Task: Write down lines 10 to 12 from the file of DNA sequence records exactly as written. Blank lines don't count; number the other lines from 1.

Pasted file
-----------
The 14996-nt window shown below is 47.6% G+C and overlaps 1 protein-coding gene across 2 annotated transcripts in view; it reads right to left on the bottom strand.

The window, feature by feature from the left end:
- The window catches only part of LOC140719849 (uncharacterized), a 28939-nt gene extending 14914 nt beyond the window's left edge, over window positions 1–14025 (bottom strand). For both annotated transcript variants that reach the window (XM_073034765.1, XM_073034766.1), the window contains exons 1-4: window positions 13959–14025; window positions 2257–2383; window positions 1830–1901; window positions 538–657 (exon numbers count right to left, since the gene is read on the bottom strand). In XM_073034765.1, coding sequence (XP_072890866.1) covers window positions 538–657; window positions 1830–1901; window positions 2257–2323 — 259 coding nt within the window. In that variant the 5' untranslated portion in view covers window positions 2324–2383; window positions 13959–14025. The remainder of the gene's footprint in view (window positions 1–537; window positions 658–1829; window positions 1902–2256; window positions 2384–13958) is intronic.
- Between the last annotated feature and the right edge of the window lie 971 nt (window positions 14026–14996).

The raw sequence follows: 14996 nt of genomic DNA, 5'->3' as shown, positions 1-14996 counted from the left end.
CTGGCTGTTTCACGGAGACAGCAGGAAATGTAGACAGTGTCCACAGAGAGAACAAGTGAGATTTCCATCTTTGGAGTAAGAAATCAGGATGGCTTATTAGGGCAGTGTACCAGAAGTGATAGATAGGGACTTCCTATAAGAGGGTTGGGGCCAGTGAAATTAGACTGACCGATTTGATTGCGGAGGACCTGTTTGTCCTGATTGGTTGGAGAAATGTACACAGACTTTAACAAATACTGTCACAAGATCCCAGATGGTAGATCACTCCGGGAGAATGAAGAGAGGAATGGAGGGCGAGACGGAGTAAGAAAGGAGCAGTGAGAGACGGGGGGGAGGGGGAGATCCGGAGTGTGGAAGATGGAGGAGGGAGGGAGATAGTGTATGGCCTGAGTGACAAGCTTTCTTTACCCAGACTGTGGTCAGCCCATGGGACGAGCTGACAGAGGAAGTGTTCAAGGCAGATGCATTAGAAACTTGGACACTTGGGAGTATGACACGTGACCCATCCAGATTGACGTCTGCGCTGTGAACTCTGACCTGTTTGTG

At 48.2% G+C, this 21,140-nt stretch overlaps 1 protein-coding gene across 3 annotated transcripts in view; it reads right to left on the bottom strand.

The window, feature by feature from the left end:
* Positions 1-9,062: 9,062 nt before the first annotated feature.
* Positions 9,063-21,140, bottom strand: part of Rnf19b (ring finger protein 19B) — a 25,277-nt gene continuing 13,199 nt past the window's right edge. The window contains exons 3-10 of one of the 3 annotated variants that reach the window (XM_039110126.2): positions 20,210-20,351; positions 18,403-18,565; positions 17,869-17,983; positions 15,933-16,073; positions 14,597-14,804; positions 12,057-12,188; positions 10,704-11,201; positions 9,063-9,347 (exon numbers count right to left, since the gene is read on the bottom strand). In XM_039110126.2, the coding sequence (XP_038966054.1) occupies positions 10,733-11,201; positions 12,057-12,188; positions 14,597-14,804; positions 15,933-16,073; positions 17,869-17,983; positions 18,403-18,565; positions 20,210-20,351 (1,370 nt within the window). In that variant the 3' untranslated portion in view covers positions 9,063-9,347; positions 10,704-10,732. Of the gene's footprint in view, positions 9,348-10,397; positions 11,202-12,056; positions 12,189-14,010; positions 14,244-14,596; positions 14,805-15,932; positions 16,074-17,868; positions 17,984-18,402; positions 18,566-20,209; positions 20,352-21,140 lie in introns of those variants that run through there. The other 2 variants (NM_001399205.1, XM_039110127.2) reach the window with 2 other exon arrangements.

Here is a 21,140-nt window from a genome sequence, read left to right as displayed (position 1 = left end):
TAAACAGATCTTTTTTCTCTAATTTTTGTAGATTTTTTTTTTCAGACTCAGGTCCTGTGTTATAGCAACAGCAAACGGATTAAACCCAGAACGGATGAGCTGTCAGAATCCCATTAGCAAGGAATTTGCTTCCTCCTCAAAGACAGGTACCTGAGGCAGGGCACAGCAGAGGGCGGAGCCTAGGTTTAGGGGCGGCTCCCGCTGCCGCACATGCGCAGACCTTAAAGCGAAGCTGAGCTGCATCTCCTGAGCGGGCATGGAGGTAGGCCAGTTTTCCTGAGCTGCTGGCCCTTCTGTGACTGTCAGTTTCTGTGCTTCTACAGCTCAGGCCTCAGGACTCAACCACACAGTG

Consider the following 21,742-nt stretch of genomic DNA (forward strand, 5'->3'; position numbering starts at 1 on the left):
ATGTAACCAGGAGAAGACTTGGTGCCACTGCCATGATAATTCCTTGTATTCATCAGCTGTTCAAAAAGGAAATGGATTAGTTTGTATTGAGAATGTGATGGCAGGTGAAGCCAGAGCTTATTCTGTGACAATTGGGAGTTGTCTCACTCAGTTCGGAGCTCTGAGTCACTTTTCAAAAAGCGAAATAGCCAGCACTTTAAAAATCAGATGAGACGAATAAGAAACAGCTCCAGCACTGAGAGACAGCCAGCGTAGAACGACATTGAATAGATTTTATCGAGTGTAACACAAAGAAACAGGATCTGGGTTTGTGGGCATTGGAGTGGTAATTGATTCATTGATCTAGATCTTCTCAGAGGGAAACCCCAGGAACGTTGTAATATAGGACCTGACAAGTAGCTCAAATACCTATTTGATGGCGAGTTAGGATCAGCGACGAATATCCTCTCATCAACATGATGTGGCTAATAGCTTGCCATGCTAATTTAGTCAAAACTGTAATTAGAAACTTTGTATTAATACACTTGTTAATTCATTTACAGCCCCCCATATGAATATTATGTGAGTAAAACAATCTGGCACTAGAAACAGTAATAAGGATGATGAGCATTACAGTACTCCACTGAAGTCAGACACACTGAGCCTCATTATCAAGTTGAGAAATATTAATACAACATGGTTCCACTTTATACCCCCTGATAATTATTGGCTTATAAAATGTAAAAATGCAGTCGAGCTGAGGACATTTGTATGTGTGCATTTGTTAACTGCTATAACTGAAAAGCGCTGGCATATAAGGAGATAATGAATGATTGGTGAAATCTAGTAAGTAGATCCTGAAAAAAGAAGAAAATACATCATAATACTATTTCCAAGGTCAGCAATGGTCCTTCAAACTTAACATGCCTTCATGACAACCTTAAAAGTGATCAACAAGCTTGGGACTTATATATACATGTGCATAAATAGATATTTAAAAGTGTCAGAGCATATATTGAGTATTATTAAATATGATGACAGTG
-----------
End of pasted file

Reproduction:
* Positions 9,063-21,140, bottom strand: part of Rnf19b (ring finger protein 19B) — a 25,277-nt gene continuing 13,199 nt past the window's right edge. The window contains exons 3-10 of one of the 3 annotated variants that reach the window (XM_039110126.2): positions 20,210-20,351; positions 18,403-18,565; positions 17,869-17,983; positions 15,933-16,073; positions 14,597-14,804; positions 12,057-12,188; positions 10,704-11,201; positions 9,063-9,347 (exon numbers count right to left, since the gene is read on the bottom strand). In XM_039110126.2, the coding sequence (XP_038966054.1) occupies positions 10,733-11,201; positions 12,057-12,188; positions 14,597-14,804; positions 15,933-16,073; positions 17,869-17,983; positions 18,403-18,565; positions 20,210-20,351 (1,370 nt within the window). In that variant the 3' untranslated portion in view covers positions 9,063-9,347; positions 10,704-10,732. Of the gene's footprint in view, positions 9,348-10,397; positions 11,202-12,056; positions 12,189-14,010; positions 14,244-14,596; positions 14,805-15,932; positions 16,074-17,868; positions 17,984-18,402; positions 18,566-20,209; positions 20,352-21,140 lie in introns of those variants that run through there. The other 2 variants (NM_001399205.1, XM_039110127.2) reach the window with 2 other exon arrangements.

Here is a 21,140-nt window from a genome sequence, read left to right as displayed (position 1 = left end):
TAAACAGATCTTTTTTCTCTAATTTTTGTAGATTTTTTTTTTCAGACTCAGGTCCTGTGTTATAGCAACAGCAAACGGATTAAACCCAGAACGGATGAGCTGTCAGAATCCCATTAGCAAGGAATTTGCTTCCTCCTCAAAGACAGGTACCTGAGGCAGGGCACAGCAGAGGGCGGAGCCTAGGTTTAGGGGCGGCTCCCGCTGCCGCACATGCGCAGACCTTAAAGCGAAGCTGAGCTGCATCTCCTGAGCGGGCATGGAGGTAGGCCAGTTTTCCTGAGCTGCTGGCCCTTCTGTGACTGTCAGTTTCTGTGCTTCTACAGCTCAGGCCTCAGGACTCAACCACACAGTG